Portuguese minister: Vaccination certificate to abolish testing at EU borders

The issue will be discussed at a teleconference of EU leaders later today but some countries have already expressed their concerns. [Shutterstock/Cryptographer]

A vaccination certificate currently under discussion in the EU should act as proof of safety and lift certain requirements at the EU’s internal borders, Portugal’s Minister of the Interior Eduardo Cabrita has said.

At a meeting with European Commissioner for Home Affairs Ylva Johansson, Cabrita accepted as “a new challenge” the link with free movement within the Schengen area of this type of certificate, “which should act as proof of security and do away with certain requirements at borders – in particular, the requirement for PCR tests”.

He said restrictions on movement within the Schengen area “should be limited to very specific situations and with mutual agreement between countries”, citing as an example the closure and subsequent reopening of the land border between Portugal and Spain between March and June.

The proposal for a vaccination certificate was recently tabled by Greek Prime Minister Kyriakos Mitsotakis to facilitate travel across the EU.

The issue will be discussed at a teleconference of EU leaders later today but some countries have already expressed their concerns.

Paris said it was still too early to have such a discussion. “Until we have entered a phase of vaccination for the general public, telling people their activity is limited while access to vaccines is not generalised doesn’t work,” Secretary of State for European Affairs Clément Beaune said recently.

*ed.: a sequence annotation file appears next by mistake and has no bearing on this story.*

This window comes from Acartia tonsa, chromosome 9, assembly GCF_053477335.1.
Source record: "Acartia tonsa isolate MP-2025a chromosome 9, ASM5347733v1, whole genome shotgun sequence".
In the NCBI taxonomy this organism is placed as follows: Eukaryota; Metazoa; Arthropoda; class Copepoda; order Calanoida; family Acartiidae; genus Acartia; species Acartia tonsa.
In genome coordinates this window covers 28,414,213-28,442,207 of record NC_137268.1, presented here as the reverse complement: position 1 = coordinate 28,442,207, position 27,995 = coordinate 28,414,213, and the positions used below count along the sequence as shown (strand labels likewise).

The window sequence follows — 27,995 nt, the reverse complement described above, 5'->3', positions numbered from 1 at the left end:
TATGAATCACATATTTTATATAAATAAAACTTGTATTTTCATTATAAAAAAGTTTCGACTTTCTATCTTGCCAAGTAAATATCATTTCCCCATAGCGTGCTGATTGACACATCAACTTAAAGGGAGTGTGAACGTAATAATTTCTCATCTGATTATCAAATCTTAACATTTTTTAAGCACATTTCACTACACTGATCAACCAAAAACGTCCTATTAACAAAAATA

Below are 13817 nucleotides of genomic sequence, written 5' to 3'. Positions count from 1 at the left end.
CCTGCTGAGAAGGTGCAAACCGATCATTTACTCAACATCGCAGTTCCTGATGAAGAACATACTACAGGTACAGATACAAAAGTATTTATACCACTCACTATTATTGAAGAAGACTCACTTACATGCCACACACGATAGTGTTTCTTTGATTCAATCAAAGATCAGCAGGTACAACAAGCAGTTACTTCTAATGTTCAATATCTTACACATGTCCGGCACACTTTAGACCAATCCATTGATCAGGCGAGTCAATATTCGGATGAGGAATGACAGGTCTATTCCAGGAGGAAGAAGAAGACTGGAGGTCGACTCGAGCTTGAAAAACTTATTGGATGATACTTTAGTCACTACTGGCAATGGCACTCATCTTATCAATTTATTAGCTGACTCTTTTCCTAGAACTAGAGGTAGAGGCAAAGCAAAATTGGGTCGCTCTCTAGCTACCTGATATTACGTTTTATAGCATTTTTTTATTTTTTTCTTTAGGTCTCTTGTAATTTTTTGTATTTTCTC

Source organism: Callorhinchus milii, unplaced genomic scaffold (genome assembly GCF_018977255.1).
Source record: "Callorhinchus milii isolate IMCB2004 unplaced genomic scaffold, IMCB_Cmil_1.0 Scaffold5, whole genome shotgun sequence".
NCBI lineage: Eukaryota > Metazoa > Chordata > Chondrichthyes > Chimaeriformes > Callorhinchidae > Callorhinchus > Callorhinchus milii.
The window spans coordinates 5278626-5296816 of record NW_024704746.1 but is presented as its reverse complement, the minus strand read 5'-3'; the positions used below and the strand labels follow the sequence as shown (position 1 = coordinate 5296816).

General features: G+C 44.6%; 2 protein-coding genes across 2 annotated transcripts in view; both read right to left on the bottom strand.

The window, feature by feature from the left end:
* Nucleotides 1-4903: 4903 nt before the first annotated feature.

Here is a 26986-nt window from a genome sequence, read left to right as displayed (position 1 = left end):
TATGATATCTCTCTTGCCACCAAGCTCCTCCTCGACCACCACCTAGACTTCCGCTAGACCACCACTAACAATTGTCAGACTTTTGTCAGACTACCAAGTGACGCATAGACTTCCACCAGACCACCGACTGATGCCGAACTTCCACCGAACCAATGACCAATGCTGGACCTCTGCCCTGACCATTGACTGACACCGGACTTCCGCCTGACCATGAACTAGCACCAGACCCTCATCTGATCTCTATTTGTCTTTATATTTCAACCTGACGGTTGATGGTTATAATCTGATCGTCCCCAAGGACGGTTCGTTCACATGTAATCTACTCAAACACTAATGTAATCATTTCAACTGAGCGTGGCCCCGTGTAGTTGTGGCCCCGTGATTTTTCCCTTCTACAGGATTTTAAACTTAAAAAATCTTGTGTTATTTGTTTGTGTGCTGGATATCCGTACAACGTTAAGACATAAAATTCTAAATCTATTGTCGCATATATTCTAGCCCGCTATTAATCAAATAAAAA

Breton: Jab certificates not enough to ensure free movement

COVID-19 vaccination certificates are “important but not sufficient” to ensure the resumption of free movement within the EU during the pandemic, EU Commissioner for Internal Market Thierry Breton said on Tuesday (19 January), adding instead that rapid tests should also be introduced.

For its part, Bucharest described the proposal as divisive. “I do not think it is a good idea. There must be a vaccination certificate, but it must be used for medical reasons, not for travel,” Romanian President Klaus Iohannis said.

Many fear that a vaccination certificate will indirectly make vaccination compulsory resulting in enhancing anti-vaccination movements, whose presence in some countries is strong.

In an op-ed published on EURACTIV on Thursday (21 January), the Greek prime minister insisted that such a certificate is needed.

“Through the EU wide introduction of an agreed and standardised digital vaccine certificate template we can quickly open up again, reviving tourism and recreation, and allowing our citizens to move freely and without restrictions from country to country. I will be advocating for such an arrangement at this week’s European Council meeting,” Mitsotakis wrote.

Mitsotakis: To get Europe moving again we must act now on vaccination certificates

The curtailment of our freedom and prosperity during this dreadful pandemic has been historically unprecedented and painful. COVID has brought grief and isolation and has impacted not just our health, but our livelihoods, our prospects, and our societal norms, writes Kyriakos Mitsotakis.

[Edited by Sarantis Michalopoulos]

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